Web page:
A prominent British newspaper columnist was at the center of an ethics row _ and a Twitter storm _ Tuesday after he acknowledged passing off secondhand quotes in interviews.
Johann Hari, a columnist with The Independent newspaper, admitted presenting quotes from authors' written works as if they were said to him during interviews.
Hari said in a blog posting he used such quotes when people had expressed the same sentiment during an interview, but had "said it more clearly in writing than in speech." In some cases he added descriptions of the setting in which the words were allegedly said to him.
Hari claimed he had spoken to other interviewers who said the behavior was "normal practice."
Twitter erupted in criticism and mockery Tuesday, with the subject "interviewsbyhari" _ a humorous compilation of out-of-context quotations _ shooting up the social networking site's list of "trending topics."
Hari, one of Britain's most prominent left-of-center columnists, is a past winner of the Orwell Prize for political writing. The prize said it was "aware of the controversy."
Hari's editor, Simon Kelner, said that Hari will respond to the criticism in Wednesday's paper. "He has listened and reflected on the range of views expressed and will be writing about it," said Kelner.
British newspapers have traditionally been less rigorous about attributing quotes than their American counterparts, but British newspapers have rarely been rocked by scandals like that of Jayson Blair, the former New York Times reporter who resigned in disgrace in 2003 after being found to have plagiarized or fabricated major portions of articles.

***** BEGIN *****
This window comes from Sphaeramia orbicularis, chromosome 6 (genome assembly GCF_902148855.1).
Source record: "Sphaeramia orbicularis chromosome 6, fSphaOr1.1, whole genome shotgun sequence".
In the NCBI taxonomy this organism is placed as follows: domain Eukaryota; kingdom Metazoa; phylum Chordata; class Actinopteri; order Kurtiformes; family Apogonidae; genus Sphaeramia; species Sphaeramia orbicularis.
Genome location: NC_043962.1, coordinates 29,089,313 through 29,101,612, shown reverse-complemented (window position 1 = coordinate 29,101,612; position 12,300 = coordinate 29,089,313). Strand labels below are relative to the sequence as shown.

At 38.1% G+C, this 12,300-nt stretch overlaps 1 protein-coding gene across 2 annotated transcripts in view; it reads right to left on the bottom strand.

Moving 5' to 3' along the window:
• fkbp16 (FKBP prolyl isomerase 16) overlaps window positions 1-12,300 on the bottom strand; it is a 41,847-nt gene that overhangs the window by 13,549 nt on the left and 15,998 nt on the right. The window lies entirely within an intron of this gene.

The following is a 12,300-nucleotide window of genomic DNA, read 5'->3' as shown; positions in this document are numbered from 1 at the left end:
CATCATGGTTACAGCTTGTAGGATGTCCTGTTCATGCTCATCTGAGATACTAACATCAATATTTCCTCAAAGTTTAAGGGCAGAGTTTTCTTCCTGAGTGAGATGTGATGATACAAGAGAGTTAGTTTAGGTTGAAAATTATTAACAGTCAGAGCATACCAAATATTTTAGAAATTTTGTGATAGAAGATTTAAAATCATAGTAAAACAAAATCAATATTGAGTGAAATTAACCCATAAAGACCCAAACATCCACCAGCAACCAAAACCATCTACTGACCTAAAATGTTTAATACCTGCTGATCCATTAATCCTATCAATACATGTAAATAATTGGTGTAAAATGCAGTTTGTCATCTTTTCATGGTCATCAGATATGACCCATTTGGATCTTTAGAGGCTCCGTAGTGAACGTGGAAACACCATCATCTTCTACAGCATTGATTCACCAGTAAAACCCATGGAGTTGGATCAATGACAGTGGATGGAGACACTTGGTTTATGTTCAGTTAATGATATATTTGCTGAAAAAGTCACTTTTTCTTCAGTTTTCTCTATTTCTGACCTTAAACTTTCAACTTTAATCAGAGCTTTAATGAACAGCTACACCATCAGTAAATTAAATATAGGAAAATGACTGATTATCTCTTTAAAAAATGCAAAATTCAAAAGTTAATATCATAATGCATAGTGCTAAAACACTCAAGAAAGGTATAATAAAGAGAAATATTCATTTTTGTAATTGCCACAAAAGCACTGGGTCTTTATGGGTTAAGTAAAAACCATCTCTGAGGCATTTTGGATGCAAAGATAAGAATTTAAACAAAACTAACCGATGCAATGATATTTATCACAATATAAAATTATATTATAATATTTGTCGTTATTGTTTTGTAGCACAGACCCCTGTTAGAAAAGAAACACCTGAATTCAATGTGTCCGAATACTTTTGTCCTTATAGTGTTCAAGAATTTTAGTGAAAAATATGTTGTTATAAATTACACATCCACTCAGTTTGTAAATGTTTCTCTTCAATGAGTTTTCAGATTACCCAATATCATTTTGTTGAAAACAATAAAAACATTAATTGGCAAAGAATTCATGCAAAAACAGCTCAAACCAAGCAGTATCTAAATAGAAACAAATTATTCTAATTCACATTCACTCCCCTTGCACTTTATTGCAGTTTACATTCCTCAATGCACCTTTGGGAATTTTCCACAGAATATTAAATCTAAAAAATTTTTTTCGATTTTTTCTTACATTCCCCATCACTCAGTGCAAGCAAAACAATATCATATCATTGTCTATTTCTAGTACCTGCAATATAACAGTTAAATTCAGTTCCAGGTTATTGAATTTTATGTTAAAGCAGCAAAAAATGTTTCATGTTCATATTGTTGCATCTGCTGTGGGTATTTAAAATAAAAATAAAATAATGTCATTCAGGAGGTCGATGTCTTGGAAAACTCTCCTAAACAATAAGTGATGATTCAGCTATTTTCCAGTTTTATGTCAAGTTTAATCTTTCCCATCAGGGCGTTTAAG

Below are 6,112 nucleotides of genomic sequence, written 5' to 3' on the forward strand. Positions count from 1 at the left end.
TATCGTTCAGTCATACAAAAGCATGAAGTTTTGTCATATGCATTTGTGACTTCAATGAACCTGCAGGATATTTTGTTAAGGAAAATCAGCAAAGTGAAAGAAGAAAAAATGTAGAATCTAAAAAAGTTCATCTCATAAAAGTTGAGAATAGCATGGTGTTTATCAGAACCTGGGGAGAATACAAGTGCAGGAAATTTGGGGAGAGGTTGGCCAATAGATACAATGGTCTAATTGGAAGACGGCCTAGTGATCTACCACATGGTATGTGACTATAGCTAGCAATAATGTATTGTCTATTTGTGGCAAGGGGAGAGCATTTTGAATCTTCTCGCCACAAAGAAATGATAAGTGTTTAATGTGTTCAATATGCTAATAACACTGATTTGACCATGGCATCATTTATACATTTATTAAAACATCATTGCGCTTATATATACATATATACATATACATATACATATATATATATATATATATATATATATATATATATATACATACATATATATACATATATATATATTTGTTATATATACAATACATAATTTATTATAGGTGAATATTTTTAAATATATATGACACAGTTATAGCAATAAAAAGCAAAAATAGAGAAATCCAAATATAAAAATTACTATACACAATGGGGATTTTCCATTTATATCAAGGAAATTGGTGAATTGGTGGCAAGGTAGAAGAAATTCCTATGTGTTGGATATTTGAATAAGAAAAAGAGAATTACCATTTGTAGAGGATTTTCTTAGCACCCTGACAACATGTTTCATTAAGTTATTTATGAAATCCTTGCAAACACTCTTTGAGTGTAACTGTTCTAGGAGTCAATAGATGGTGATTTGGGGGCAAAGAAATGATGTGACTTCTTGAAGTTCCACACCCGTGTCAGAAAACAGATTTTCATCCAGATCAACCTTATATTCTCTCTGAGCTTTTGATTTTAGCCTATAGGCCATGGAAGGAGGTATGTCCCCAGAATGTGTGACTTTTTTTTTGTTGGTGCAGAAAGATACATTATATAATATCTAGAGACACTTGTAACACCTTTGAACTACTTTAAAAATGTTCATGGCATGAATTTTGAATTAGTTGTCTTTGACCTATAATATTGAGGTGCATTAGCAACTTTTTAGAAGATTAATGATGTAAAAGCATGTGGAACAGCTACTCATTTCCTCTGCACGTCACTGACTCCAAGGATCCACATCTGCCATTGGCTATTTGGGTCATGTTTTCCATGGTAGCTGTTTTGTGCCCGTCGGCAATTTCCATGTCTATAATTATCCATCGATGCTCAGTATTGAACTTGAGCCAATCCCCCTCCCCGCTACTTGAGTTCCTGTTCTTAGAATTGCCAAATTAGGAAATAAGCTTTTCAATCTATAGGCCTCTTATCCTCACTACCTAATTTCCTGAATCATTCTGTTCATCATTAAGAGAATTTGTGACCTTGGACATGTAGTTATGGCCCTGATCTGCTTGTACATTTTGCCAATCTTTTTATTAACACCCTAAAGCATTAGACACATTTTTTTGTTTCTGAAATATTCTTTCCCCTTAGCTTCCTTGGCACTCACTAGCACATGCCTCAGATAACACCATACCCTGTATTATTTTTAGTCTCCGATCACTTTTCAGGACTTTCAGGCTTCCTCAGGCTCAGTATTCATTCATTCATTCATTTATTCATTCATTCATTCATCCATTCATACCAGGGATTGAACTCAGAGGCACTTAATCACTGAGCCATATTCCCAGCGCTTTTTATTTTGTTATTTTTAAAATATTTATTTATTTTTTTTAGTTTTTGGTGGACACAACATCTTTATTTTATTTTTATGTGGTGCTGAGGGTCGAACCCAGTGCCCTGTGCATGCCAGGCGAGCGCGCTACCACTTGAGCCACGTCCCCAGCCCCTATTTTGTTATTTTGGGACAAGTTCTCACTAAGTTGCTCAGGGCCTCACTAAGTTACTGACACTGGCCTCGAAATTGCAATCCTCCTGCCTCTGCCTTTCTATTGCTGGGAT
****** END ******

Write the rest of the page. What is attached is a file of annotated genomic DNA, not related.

Two senior New York Times executives resigned over the Blair scandal, and there was a thorough review of he newspaper's practices.
Journalists in Britain have occasionally been fired for plagiarism and falsification, but it has rarely had major repercussions.
In the late 1980s, The Times of London fired reporter Boris Johnson for making up a quote. He went on to work for another newspaper, was later elected to Parliament and is now mayor of London.
British newspapers are currently facing their biggest ethics scandal in years after the revelation that reporters from the tabloid News of the World hacked into the voice mail messages of politicians, sports figures and celebrities. Several journalists have been arrested as part of an ongoing police probe.